Vibe Ghana detailed USAID efforts to support the Western Regional Health Directorate in Ghana. USAID contributions to the health directorate include training, performance-based grants, and equipment that will be distributed throughout district hospitals and health care centers. Dr. Edward Bonko, Leader of the Focus Region Health Project of USAID, explained that the efforts would assist with “maternal, reproductive and child health, HIV/AIDS and malaria preventions and neonatal care” in the Western Region.

Pakistan’s The Nation reported on the visit of a group of U.S. government officials, including USAID Mission Director for Pakistan Gregory Gottleib, to the Jamshoro Thermal Power Station. The power plant will provide an additional 270 megawatts of power to the national grid.  In addition to the Jamshoro power plant, USAID is working to rehabilitate thermal plants in Muzaffargarh and Guddu and a hydro-plant in Tarbela.

The website OpenEqualFree detailed a USAID effort to educate student gardeners in Liberia through the Advancing Youth Project—a partnership with Liberia’s Ministry of Education and community organizations that offers “alternative basic education services and entrepreneurship training for young people across Liberia.” The initiative will provide agricultural experts to train students to grow their own gardens and teach them the about agribusiness as a possible career choice.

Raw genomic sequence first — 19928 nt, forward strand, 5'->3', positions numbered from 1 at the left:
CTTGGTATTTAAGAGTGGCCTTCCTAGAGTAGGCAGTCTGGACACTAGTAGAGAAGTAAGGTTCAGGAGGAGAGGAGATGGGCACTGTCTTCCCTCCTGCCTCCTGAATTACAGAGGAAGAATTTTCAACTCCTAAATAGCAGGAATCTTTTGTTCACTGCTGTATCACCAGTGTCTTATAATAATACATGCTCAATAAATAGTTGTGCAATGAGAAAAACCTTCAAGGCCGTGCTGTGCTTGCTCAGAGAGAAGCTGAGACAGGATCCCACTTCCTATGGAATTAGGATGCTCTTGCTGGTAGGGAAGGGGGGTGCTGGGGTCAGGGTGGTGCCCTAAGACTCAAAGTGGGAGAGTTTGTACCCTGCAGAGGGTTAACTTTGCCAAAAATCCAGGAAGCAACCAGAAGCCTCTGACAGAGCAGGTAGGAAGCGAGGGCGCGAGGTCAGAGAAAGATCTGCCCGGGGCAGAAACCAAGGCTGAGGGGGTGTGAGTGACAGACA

The Hill featured a piece written by Representatives Albio Sires and Mario Diaz-Balart spotlighting USAID efforts to combat tuberculosis. The story, which describes legislation geared toward encouraging development of health care products in low-resource health systems, includes an overview of USAID’s contributions in the area of research and development in global health, saying, “As a leading funder of breakthrough products for global health, USAID is a key partner in later-stage research that ensures the development of safe and effective health tools.”